Secondly, other theories rely on bottom-up explanations, where there is no incorporation of a prediction, but directly available information is used to form a weight estimation. For instance, it has been suggested that the SWI is related to the perception of density (i.e. the relation between object size and weight)12,13. It has been shown that density as well as the SWI activate the dorsal premotor cortex, whereas size and weight alone are not represented in this area14.
An issue that has received less attention in the SWI, is the specific timing when this illusion is formed. In most experiments, the object is seen before it is lifted. The weight of an object can be predicted from its size, before it is actually lifted. However, its actual weight can only be veridically perceived after lifting. Therefore, the size of the object is perceived before its weight. Moreover, it has been shown that viewed size before lifting is enough to induce the illusion15 (but see also16 who did not find this). Even if the object is lifted without vision, object size is still haptically perceived earlier than object weight, because size can be perceived through the grasp aperture when fingertips contact the object while weight is only apparent after lifting the object. Interestingly, when the object is only shown after lifting, (i.e. object weight is perceived before size), no illusion is present16, further supporting the view that the timing at which the SWI is formed might be critical.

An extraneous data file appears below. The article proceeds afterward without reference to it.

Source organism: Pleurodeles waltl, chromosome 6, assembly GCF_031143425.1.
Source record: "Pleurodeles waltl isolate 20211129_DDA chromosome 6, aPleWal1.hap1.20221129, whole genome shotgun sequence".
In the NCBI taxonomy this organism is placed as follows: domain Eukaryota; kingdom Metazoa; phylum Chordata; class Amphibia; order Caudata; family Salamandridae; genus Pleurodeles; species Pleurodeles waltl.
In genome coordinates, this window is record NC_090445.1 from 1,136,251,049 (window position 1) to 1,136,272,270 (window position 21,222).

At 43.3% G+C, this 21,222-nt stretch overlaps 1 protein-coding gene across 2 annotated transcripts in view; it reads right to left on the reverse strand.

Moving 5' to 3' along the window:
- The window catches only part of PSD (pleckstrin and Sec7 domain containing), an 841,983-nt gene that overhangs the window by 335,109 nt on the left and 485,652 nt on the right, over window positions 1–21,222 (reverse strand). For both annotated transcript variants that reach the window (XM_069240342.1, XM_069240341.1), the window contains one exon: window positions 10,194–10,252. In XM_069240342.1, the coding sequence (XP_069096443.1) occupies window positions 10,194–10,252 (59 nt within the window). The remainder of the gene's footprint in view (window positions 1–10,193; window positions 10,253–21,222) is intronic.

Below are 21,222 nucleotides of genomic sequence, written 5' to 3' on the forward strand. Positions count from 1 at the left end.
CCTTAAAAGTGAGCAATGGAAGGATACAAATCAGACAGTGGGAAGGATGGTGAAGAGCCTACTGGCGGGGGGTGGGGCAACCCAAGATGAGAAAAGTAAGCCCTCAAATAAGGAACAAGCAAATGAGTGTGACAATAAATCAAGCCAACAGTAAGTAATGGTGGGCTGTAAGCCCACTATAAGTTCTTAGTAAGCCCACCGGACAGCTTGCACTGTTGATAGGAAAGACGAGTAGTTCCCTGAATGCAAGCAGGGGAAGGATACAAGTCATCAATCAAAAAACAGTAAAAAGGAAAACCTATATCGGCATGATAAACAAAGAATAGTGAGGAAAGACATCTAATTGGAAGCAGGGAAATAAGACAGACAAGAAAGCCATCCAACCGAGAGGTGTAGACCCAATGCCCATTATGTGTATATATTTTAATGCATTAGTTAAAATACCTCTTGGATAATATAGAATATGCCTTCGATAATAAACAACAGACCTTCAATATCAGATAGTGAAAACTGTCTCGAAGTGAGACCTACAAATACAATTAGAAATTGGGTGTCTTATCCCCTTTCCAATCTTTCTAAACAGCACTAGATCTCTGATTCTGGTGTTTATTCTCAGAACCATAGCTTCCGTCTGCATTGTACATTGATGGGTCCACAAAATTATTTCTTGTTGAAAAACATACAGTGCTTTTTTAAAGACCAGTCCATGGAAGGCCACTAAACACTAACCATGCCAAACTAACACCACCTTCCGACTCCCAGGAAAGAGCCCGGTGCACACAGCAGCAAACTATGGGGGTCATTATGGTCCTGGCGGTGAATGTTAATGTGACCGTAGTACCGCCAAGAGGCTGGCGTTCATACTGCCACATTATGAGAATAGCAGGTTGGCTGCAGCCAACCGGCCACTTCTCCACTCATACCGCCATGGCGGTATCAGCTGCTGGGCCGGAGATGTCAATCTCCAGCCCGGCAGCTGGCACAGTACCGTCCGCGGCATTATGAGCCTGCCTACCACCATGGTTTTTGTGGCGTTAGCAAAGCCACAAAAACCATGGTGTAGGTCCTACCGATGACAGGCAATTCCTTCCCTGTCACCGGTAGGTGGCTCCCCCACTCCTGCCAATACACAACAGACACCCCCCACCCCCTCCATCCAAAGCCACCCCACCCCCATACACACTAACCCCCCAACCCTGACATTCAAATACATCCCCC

The size and weight of objects are normally constant but can also be changed during object holding. For example, when pouring a drink into a transparent glass held in the hand, the size of the glass content as well as the weight of the filled glass change at the same time. It remains unclear whether simultaneous size and weight changes can mediate the SWI. To investigate whether size changes could induce illusionary weight changes, we changed the size of objects that participants held in the hand in a virtual reality environment and asked whether participants felt a weight increase or decrease. At the same time object size was changed, various actual weight changes were introduced to investigate whether the reported weight change would differ from the actual weight change in response to size changes. In a control experiment aiming at reproducing the classical SWI in our virtual reality setup, participant lifted large and small objects sequentially as in standard SWI protocols3,5. We hypothesized that if the SWI is induced by bottom-up processes, an SWI would still be present if size and weight change simultaneously. More specifically, a shrinking object (smaller) would lead to a estimation of weight increase (heavier), whereas a growing object (larger) would induce an illusionary weight decrease (lighter). On the other hand, if the SWI is mediated by top-down processes, the SWI would be reduced when size and weight changes are perceived simultaneously after the object has been lifted from the table, since no expectation about object weight from its size can be formulated if they are perceived at the same time. This would indicate that the SWI originates from an expectation about size-weight relationship and is not driven by bottom-up sensory information that is present throughout the time the object is manipulated.